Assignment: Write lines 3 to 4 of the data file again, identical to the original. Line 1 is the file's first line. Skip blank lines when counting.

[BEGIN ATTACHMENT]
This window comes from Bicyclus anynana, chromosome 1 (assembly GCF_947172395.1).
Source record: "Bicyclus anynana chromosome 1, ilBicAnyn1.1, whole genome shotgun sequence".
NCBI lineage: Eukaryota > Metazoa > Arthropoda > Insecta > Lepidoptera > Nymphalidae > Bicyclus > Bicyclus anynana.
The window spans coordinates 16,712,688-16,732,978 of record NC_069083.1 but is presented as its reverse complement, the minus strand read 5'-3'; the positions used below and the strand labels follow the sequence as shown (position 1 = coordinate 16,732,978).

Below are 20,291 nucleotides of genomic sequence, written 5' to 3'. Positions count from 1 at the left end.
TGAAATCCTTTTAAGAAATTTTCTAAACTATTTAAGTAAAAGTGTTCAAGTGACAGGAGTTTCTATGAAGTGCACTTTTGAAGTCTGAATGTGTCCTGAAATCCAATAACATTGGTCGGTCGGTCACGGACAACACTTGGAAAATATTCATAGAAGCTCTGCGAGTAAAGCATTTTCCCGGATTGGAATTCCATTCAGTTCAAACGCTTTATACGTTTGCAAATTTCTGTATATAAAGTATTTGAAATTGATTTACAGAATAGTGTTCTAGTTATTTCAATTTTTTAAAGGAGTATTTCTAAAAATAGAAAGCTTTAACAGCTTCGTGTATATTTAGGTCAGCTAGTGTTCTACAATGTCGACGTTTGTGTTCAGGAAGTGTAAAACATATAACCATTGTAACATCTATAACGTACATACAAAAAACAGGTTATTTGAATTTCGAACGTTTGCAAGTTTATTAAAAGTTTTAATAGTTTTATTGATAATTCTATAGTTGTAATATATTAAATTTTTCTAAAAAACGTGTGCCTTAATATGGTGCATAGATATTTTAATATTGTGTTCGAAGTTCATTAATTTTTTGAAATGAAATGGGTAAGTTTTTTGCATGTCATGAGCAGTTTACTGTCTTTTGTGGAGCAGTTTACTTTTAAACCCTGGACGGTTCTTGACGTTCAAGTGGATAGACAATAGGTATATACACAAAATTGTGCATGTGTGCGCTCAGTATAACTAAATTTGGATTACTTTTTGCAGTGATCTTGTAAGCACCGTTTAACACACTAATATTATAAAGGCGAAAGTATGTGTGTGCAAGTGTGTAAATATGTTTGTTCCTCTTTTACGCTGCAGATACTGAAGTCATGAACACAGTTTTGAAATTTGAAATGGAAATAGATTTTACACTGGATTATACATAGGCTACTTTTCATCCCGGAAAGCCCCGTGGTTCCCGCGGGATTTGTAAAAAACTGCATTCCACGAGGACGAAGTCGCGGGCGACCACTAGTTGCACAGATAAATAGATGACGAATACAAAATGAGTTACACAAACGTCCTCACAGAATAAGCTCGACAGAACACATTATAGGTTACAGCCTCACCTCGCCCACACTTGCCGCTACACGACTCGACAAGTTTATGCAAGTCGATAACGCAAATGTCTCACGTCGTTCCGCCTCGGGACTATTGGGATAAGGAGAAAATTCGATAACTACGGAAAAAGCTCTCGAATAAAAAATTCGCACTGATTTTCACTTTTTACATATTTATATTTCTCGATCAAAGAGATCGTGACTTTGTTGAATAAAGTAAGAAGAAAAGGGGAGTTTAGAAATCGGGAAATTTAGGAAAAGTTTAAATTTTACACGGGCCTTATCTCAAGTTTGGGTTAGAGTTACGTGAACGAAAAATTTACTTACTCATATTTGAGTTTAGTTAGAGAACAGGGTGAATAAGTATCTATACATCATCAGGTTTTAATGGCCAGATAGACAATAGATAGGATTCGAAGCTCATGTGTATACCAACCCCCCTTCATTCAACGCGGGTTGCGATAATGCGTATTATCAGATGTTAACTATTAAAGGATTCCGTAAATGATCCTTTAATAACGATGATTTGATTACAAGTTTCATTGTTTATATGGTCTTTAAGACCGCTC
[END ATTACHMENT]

NCBI lineage: Eukaryota > Metazoa > Arthropoda > Insecta > Lepidoptera > Nymphalidae > Bicyclus > Bicyclus anynana.
The window spans coordinates 16,712,688-16,732,978 of record NC_069083.1 but is presented as its reverse complement, the minus strand read 5'-3'; the positions used below and the strand labels follow the sequence as shown (position 1 = coordinate 16,732,978).